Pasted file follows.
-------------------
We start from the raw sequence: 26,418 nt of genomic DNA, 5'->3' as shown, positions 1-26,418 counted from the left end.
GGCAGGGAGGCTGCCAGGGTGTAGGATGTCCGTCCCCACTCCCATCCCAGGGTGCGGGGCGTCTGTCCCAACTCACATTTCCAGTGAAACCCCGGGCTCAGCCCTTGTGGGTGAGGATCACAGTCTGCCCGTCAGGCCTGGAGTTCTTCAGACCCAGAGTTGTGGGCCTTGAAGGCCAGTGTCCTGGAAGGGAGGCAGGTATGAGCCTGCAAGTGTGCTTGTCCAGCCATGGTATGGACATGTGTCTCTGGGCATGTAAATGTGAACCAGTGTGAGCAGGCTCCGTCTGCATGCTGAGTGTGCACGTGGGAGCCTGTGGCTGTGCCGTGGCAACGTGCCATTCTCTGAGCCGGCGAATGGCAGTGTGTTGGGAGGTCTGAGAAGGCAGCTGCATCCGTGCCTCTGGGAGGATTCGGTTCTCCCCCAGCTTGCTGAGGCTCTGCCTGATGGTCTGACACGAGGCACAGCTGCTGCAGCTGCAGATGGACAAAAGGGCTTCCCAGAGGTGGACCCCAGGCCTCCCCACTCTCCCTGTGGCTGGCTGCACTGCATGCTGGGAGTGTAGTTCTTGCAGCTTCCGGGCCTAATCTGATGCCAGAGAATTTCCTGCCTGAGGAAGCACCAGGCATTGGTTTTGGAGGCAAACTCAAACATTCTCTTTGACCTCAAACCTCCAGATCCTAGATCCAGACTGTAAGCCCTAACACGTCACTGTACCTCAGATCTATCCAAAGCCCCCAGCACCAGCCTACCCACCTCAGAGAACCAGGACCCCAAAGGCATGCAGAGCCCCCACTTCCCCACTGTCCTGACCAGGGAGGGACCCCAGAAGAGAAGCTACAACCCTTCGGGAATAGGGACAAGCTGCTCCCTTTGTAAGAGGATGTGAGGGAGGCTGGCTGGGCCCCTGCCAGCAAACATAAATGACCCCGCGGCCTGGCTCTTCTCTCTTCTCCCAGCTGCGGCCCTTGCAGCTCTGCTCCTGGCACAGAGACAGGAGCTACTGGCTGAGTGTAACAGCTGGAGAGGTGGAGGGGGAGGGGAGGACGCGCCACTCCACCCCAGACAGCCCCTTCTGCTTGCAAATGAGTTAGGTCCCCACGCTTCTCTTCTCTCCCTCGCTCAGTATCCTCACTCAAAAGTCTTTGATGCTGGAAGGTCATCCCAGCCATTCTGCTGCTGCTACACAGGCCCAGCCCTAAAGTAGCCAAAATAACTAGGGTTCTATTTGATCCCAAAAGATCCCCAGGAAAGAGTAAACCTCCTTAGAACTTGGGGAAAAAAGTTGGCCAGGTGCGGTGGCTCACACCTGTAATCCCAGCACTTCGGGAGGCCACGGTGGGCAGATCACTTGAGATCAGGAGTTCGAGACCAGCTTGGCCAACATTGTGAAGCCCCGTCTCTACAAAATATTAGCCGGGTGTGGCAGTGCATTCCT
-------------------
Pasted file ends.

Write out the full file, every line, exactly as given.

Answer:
We start from the raw sequence: 26,418 nt of genomic DNA, 5'->3' as shown, positions 1-26,418 counted from the left end.
GGCAGGGAGGCTGCCAGGGTGTAGGATGTCCGTCCCCACTCCCATCCCAGGGTGCGGGGCGTCTGTCCCAACTCACATTTCCAGTGAAACCCCGGGCTCAGCCCTTGTGGGTGAGGATCACAGTCTGCCCGTCAGGCCTGGAGTTCTTCAGACCCAGAGTTGTGGGCCTTGAAGGCCAGTGTCCTGGAAGGGAGGCAGGTATGAGCCTGCAAGTGTGCTTGTCCAGCCATGGTATGGACATGTGTCTCTGGGCATGTAAATGTGAACCAGTGTGAGCAGGCTCCGTCTGCATGCTGAGTGTGCACGTGGGAGCCTGTGGCTGTGCCGTGGCAACGTGCCATTCTCTGAGCCGGCGAATGGCAGTGTGTTGGGAGGTCTGAGAAGGCAGCTGCATCCGTGCCTCTGGGAGGATTCGGTTCTCCCCCAGCTTGCTGAGGCTCTGCCTGATGGTCTGACACGAGGCACAGCTGCTGCAGCTGCAGATGGACAAAAGGGCTTCCCAGAGGTGGACCCCAGGCCTCCCCACTCTCCCTGTGGCTGGCTGCACTGCATGCTGGGAGTGTAGTTCTTGCAGCTTCCGGGCCTAATCTGATGCCAGAGAATTTCCTGCCTGAGGAAGCACCAGGCATTGGTTTTGGAGGCAAACTCAAACATTCTCTTTGACCTCAAACCTCCAGATCCTAGATCCAGACTGTAAGCCCTAACACGTCACTGTACCTCAGATCTATCCAAAGCCCCCAGCACCAGCCTACCCACCTCAGAGAACCAGGACCCCAAAGGCATGCAGAGCCCCCACTTCCCCACTGTCCTGACCAGGGAGGGACCCCAGAAGAGAAGCTACAACCCTTCGGGAATAGGGACAAGCTGCTCCCTTTGTAAGAGGATGTGAGGGAGGCTGGCTGGGCCCCTGCCAGCAAACATAAATGACCCCGCGGCCTGGCTCTTCTCTCTTCTCCCAGCTGCGGCCCTTGCAGCTCTGCTCCTGGCACAGAGACAGGAGCTACTGGCTGAGTGTAACAGCTGGAGAGGTGGAGGGGGAGGGGAGGACGCGCCACTCCACCCCAGACAGCCCCTTCTGCTTGCAAATGAGTTAGGTCCCCACGCTTCTCTTCTCTCCCTCGCTCAGTATCCTCACTCAAAAGTCTTTGATGCTGGAAGGTCATCCCAGCCATTCTGCTGCTGCTACACAGGCCCAGCCCTAAAGTAGCCAAAATAACTAGGGTTCTATTTGATCCCAAAAGATCCCCAGGAAAGAGTAAACCTCCTTAGAACTTGGGGAAAAAAGTTGGCCAGGTGCGGTGGCTCACACCTGTAATCCCAGCACTTCGGGAGGCCACGGTGGGCAGATCACTTGAGATCAGGAGTTCGAGACCAGCTTGGCCAACATTGTGAAGCCCCGTCTCTACAAAATATTAGCCGGGTGTGGCAGTGCATTCCT